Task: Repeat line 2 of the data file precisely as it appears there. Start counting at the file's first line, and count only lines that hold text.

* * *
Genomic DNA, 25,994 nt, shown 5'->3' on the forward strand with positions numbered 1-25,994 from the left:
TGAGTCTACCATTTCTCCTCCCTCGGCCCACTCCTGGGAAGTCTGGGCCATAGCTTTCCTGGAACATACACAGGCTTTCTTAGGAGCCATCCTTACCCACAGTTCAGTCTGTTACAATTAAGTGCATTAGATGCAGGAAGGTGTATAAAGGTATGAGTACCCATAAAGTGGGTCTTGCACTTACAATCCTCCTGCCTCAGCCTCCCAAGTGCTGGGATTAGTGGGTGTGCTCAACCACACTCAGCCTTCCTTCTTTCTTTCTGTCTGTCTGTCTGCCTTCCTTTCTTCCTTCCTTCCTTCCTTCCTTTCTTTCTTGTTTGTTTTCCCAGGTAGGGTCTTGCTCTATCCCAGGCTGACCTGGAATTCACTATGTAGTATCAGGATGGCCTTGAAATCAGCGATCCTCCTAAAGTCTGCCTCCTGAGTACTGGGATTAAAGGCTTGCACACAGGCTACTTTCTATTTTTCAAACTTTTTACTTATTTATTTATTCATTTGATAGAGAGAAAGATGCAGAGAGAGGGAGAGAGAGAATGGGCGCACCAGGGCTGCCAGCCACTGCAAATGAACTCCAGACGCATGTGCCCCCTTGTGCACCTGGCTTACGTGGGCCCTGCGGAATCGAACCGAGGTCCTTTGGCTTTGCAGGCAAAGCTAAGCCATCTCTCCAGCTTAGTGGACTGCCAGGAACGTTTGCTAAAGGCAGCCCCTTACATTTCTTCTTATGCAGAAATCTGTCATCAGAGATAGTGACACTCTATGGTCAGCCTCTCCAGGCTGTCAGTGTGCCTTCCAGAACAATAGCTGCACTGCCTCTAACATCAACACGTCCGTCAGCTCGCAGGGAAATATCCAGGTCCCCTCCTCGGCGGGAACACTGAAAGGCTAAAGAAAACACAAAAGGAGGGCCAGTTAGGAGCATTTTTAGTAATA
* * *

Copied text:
TGAGTCTACCATTTCTCCTCCCTCGGCCCACTCCTGGGAAGTCTGGGCCATAGCTTTCCTGGAACATACACAGGCTTTCTTAGGAGCCATCCTTACCCACAGTTCAGTCTGTTACAATTAAGTGCATTAGATGCAGGAAGGTGTATAAAGGTATGAGTACCCATAAAGTGGGTCTTGCACTTACAATCCTCCTGCCTCAGCCTCCCAAGTGCTGGGATTAGTGGGTGTGCTCAACCACACTCAGCCTTCCTTCTTTCTTTCTGTCTGTCTGTCTGCCTTCCTTTCTTCCTTCCTTCCTTCCTTCCTTTCTTTCTTGTTTGTTTTCCCAGGTAGGGTCTTGCTCTATCCCAGGCTGACCTGGAATTCACTATGTAGTATCAGGATGGCCTTGAAATCAGCGATCCTCCTAAAGTCTGCCTCCTGAGTACTGGGATTAAAGGCTTGCACACAGGCTACTTTCTATTTTTCAAACTTTTTACTTATTTATTTATTCATTTGATAGAGAGAAAGATGCAGAGAGAGGGAGAGAGAGAATGGGCGCACCAGGGCTGCCAGCCACTGCAAATGAACTCCAGACGCATGTGCCCCCTTGTGCACCTGGCTTACGTGGGCCCTGCGGAATCGAACCGAGGTCCTTTGGCTTTGCAGGCAAAGCTAAGCCATCTCTCCAGCTTAGTGGACTGCCAGGAACGTTTGCTAAAGGCAGCCCCTTACATTTCTTCTTATGCAGAAATCTGTCATCAGAGATAGTGACACTCTATGGTCAGCCTCTCCAGGCTGTCAGTGTGCCTTCCAGAACAATAGCTGCACTGCCTCTAACATCAACACGTCCGTCAGCTCGCAGGGAAATATCCAGGTCCCCTCCTCGGCGGGAACACTGAAAGGCTAAAGAAAACACAAAAGGAGGGCCAGTTAGGAGCATTTTTAGTAATA